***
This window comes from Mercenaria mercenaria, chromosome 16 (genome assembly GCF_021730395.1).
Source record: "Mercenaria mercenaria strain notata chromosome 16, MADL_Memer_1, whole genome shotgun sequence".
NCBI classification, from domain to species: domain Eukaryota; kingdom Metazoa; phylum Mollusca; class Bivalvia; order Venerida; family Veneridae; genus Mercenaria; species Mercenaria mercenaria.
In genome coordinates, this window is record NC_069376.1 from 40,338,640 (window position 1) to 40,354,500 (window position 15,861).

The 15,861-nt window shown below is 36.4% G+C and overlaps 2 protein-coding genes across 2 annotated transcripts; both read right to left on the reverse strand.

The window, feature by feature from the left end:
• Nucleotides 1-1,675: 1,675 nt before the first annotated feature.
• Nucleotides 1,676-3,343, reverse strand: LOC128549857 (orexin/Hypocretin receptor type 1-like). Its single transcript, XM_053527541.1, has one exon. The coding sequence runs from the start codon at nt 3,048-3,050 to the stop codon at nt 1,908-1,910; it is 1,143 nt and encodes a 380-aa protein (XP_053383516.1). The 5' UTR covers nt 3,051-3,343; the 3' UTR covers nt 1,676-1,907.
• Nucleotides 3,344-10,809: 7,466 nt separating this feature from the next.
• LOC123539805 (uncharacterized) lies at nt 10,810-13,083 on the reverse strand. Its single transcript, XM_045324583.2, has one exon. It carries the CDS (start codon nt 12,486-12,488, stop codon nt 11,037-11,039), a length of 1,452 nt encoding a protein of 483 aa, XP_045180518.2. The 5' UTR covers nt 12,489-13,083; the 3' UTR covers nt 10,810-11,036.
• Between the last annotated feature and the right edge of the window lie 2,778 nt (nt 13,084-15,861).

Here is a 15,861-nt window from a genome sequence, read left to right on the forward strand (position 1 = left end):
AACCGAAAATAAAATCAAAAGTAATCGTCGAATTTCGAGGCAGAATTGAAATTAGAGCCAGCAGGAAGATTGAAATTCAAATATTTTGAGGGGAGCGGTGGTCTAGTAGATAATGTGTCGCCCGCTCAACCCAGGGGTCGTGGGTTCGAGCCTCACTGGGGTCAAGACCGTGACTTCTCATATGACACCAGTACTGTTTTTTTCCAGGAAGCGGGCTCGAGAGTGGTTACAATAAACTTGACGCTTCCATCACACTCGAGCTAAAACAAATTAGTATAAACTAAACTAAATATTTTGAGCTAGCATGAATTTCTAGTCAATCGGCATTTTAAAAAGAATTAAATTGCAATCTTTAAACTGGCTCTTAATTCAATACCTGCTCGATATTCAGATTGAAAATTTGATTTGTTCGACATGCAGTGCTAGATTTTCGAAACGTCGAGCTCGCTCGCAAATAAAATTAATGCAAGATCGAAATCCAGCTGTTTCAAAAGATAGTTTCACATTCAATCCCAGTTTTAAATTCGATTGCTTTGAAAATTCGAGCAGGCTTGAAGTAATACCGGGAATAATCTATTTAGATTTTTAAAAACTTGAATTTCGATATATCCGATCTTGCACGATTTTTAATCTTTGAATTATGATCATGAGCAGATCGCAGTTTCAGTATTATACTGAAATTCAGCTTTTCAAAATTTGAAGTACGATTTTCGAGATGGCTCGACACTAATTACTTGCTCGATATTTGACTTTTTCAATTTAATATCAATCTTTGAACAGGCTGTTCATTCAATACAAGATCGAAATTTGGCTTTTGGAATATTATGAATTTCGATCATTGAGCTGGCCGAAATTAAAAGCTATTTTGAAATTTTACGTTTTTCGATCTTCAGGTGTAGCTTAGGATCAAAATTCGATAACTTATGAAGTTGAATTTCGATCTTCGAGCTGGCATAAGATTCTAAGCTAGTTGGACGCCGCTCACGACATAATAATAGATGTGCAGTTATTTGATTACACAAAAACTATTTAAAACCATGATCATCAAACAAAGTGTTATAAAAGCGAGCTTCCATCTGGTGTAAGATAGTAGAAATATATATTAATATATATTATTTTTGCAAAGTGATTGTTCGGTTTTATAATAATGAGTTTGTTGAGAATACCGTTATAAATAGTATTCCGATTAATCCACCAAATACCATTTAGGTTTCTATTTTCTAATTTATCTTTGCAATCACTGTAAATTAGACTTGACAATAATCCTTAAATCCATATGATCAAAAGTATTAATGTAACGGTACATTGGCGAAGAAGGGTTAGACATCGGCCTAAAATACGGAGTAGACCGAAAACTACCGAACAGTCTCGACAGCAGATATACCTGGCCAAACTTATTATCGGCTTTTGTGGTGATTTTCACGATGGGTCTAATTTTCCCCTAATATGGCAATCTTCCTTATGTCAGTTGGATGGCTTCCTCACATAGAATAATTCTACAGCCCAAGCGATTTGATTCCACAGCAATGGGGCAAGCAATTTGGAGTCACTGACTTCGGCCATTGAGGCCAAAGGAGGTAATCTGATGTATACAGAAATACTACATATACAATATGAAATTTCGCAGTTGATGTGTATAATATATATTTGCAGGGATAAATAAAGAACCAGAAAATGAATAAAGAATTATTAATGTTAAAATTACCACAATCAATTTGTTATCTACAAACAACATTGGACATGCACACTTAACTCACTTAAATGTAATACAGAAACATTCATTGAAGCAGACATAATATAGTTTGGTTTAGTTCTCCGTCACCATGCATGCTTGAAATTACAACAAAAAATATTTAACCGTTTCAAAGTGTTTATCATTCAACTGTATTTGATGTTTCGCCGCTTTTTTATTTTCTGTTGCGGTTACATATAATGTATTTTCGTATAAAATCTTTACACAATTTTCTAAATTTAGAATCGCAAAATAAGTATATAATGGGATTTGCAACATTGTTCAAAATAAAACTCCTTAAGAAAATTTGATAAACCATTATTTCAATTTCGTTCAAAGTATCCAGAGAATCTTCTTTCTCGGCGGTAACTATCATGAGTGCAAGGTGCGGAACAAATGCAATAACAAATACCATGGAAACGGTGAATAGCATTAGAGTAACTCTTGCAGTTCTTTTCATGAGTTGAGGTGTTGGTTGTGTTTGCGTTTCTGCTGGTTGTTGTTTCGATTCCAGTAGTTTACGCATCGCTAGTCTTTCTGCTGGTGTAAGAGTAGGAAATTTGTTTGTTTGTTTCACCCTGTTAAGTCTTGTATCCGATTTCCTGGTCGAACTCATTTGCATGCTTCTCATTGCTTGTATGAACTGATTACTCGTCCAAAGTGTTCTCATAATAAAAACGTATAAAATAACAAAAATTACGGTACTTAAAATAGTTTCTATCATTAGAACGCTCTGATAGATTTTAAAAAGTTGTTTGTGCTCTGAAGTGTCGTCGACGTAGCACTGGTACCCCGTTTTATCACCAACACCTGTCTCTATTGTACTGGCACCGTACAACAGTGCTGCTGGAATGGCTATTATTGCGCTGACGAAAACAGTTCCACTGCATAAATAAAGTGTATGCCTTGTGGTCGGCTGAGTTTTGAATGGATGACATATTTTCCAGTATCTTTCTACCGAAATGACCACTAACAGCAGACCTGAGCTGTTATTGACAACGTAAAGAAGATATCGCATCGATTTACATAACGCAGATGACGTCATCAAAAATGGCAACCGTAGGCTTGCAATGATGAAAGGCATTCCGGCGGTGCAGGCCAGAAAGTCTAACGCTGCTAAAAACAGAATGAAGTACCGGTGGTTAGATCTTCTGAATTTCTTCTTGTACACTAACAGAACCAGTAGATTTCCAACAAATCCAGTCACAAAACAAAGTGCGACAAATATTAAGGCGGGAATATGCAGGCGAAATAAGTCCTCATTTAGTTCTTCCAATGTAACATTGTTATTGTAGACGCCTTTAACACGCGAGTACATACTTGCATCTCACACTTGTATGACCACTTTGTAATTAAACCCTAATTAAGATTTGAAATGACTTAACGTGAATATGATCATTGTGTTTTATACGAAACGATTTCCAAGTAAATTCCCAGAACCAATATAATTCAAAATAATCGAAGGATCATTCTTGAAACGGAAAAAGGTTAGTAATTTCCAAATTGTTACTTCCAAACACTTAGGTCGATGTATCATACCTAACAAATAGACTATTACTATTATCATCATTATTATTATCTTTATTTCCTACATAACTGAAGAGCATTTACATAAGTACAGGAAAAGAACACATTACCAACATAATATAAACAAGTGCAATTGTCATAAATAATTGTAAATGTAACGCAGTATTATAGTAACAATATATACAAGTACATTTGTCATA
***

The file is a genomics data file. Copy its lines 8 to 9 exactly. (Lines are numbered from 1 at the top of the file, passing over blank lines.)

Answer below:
• Nucleotides 1,676-3,343, reverse strand: LOC128549857 (orexin/Hypocretin receptor type 1-like). Its single transcript, XM_053527541.1, has one exon. The coding sequence runs from the start codon at nt 3,048-3,050 to the stop codon at nt 1,908-1,910; it is 1,143 nt and encodes a 380-aa protein (XP_053383516.1). The 5' UTR covers nt 3,051-3,343; the 3' UTR covers nt 1,676-1,907.
• Nucleotides 3,344-10,809: 7,466 nt separating this feature from the next.